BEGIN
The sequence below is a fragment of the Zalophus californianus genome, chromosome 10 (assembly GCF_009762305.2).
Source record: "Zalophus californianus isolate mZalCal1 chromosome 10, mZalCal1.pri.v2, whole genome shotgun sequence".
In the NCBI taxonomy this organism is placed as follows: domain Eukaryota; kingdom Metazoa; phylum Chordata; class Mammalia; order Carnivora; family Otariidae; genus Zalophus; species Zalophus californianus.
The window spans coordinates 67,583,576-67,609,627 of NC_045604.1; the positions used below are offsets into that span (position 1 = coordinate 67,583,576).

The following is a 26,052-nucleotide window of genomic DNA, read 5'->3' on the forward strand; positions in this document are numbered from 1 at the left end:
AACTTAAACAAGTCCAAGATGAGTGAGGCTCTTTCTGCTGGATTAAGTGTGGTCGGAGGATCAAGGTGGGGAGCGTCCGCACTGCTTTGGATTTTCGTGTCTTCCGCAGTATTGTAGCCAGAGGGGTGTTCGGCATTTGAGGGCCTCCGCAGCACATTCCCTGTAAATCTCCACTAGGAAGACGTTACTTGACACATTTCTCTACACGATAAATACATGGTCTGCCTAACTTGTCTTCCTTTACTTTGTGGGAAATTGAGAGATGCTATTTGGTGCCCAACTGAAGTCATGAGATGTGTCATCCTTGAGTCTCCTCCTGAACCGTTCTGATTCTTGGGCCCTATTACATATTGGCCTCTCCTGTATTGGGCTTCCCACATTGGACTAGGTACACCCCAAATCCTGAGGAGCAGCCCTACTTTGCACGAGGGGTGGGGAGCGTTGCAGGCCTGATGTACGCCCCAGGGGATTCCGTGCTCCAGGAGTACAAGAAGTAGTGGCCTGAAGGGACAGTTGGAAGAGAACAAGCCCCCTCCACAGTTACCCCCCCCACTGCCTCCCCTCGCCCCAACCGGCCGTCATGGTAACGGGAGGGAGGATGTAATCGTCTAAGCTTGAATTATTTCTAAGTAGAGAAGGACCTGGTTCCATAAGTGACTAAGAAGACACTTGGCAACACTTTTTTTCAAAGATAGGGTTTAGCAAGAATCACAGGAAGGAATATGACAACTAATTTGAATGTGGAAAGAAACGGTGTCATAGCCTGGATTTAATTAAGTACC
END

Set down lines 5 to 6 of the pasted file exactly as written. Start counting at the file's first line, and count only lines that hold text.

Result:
The following is a 26,052-nucleotide window of genomic DNA, read 5'->3' on the forward strand; positions in this document are numbered from 1 at the left end:
AACTTAAACAAGTCCAAGATGAGTGAGGCTCTTTCTGCTGGATTAAGTGTGGTCGGAGGATCAAGGTGGGGAGCGTCCGCACTGCTTTGGATTTTCGTGTCTTCCGCAGTATTGTAGCCAGAGGGGTGTTCGGCATTTGAGGGCCTCCGCAGCACATTCCCTGTAAATCTCCACTAGGAAGACGTTACTTGACACATTTCTCTACACGATAAATACATGGTCTGCCTAACTTGTCTTCCTTTACTTTGTGGGAAATTGAGAGATGCTATTTGGTGCCCAACTGAAGTCATGAGATGTGTCATCCTTGAGTCTCCTCCTGAACCGTTCTGATTCTTGGGCCCTATTACATATTGGCCTCTCCTGTATTGGGCTTCCCACATTGGACTAGGTACACCCCAAATCCTGAGGAGCAGCCCTACTTTGCACGAGGGGTGGGGAGCGTTGCAGGCCTGATGTACGCCCCAGGGGATTCCGTGCTCCAGGAGTACAAGAAGTAGTGGCCTGAAGGGACAGTTGGAAGAGAACAAGCCCCCTCCACAGTTACCCCCCCCACTGCCTCCCCTCGCCCCAACCGGCCGTCATGGTAACGGGAGGGAGGATGTAATCGTCTAAGCTTGAATTATTTCTAAGTAGAGAAGGACCTGGTTCCATAAGTGACTAAGAAGACACTTGGCAACACTTTTTTTCAAAGATAGGGTTTAGCAAGAATCACAGGAAGGAATATGACAACTAATTTGAATGTGGAAAGAAACGGTGTCATAGCCTGGATTTAATTAAGTACC